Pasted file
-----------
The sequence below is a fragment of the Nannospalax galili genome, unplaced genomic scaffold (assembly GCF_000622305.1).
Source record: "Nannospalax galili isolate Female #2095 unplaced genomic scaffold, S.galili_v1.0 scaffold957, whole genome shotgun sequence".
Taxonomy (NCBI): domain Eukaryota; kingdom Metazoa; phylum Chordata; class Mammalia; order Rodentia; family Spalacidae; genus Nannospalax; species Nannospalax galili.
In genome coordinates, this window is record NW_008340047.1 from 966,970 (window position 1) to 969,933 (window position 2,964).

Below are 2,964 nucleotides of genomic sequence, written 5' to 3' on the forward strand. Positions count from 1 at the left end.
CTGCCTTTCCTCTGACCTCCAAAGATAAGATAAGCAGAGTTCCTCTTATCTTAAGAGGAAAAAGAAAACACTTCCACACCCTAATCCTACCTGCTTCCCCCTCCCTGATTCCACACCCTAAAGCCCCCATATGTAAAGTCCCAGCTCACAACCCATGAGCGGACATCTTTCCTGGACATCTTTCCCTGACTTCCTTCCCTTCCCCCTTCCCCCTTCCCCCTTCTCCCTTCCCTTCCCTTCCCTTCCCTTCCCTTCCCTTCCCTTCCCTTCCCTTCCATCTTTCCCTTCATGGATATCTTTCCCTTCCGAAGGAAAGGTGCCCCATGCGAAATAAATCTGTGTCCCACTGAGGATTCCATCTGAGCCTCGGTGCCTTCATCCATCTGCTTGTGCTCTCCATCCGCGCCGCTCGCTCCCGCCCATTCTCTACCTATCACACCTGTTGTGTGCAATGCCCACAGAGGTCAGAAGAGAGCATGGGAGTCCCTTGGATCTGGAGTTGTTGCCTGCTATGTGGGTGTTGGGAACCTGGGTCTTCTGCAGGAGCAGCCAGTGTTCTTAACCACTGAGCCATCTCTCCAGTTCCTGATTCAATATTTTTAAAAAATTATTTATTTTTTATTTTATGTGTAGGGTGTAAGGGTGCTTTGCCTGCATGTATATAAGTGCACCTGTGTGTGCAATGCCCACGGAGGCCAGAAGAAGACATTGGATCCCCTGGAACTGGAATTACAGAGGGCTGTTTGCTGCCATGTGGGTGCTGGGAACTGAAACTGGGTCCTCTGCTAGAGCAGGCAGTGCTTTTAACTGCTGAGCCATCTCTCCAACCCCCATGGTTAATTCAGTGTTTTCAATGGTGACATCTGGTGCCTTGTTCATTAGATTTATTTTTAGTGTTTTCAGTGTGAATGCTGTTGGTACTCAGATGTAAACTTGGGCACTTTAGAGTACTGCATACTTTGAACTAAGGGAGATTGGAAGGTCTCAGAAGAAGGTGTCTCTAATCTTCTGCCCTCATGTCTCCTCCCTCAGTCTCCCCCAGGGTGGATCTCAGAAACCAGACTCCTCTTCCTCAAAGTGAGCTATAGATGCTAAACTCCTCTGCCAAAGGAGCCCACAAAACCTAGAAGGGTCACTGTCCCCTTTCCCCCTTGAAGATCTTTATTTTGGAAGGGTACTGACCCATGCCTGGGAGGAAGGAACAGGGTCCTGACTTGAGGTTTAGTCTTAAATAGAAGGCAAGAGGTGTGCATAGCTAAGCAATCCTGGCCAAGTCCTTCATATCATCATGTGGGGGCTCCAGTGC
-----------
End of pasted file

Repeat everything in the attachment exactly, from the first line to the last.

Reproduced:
The sequence below is a fragment of the Nannospalax galili genome, unplaced genomic scaffold (assembly GCF_000622305.1).
Source record: "Nannospalax galili isolate Female #2095 unplaced genomic scaffold, S.galili_v1.0 scaffold957, whole genome shotgun sequence".
Taxonomy (NCBI): domain Eukaryota; kingdom Metazoa; phylum Chordata; class Mammalia; order Rodentia; family Spalacidae; genus Nannospalax; species Nannospalax galili.
In genome coordinates, this window is record NW_008340047.1 from 966,970 (window position 1) to 969,933 (window position 2,964).

Below are 2,964 nucleotides of genomic sequence, written 5' to 3' on the forward strand. Positions count from 1 at the left end.
CTGCCTTTCCTCTGACCTCCAAAGATAAGATAAGCAGAGTTCCTCTTATCTTAAGAGGAAAAAGAAAACACTTCCACACCCTAATCCTACCTGCTTCCCCCTCCCTGATTCCACACCCTAAAGCCCCCATATGTAAAGTCCCAGCTCACAACCCATGAGCGGACATCTTTCCTGGACATCTTTCCCTGACTTCCTTCCCTTCCCCCTTCCCCCTTCCCCCTTCTCCCTTCCCTTCCCTTCCCTTCCCTTCCCTTCCCTTCCCTTCCCTTCCCTTCCATCTTTCCCTTCATGGATATCTTTCCCTTCCGAAGGAAAGGTGCCCCATGCGAAATAAATCTGTGTCCCACTGAGGATTCCATCTGAGCCTCGGTGCCTTCATCCATCTGCTTGTGCTCTCCATCCGCGCCGCTCGCTCCCGCCCATTCTCTACCTATCACACCTGTTGTGTGCAATGCCCACAGAGGTCAGAAGAGAGCATGGGAGTCCCTTGGATCTGGAGTTGTTGCCTGCTATGTGGGTGTTGGGAACCTGGGTCTTCTGCAGGAGCAGCCAGTGTTCTTAACCACTGAGCCATCTCTCCAGTTCCTGATTCAATATTTTTAAAAAATTATTTATTTTTTATTTTATGTGTAGGGTGTAAGGGTGCTTTGCCTGCATGTATATAAGTGCACCTGTGTGTGCAATGCCCACGGAGGCCAGAAGAAGACATTGGATCCCCTGGAACTGGAATTACAGAGGGCTGTTTGCTGCCATGTGGGTGCTGGGAACTGAAACTGGGTCCTCTGCTAGAGCAGGCAGTGCTTTTAACTGCTGAGCCATCTCTCCAACCCCCATGGTTAATTCAGTGTTTTCAATGGTGACATCTGGTGCCTTGTTCATTAGATTTATTTTTAGTGTTTTCAGTGTGAATGCTGTTGGTACTCAGATGTAAACTTGGGCACTTTAGAGTACTGCATACTTTGAACTAAGGGAGATTGGAAGGTCTCAGAAGAAGGTGTCTCTAATCTTCTGCCCTCATGTCTCCTCCCTCAGTCTCCCCCAGGGTGGATCTCAGAAACCAGACTCCTCTTCCTCAAAGTGAGCTATAGATGCTAAACTCCTCTGCCAAAGGAGCCCACAAAACCTAGAAGGGTCACTGTCCCCTTTCCCCCTTGAAGATCTTTATTTTGGAAGGGTACTGACCCATGCCTGGGAGGAAGGAACAGGGTCCTGACTTGAGGTTTAGTCTTAAATAGAAGGCAAGAGGTGTGCATAGCTAAGCAATCCTGGCCAAGTCCTTCATATCATCATGTGGGGGCTCCAGTGC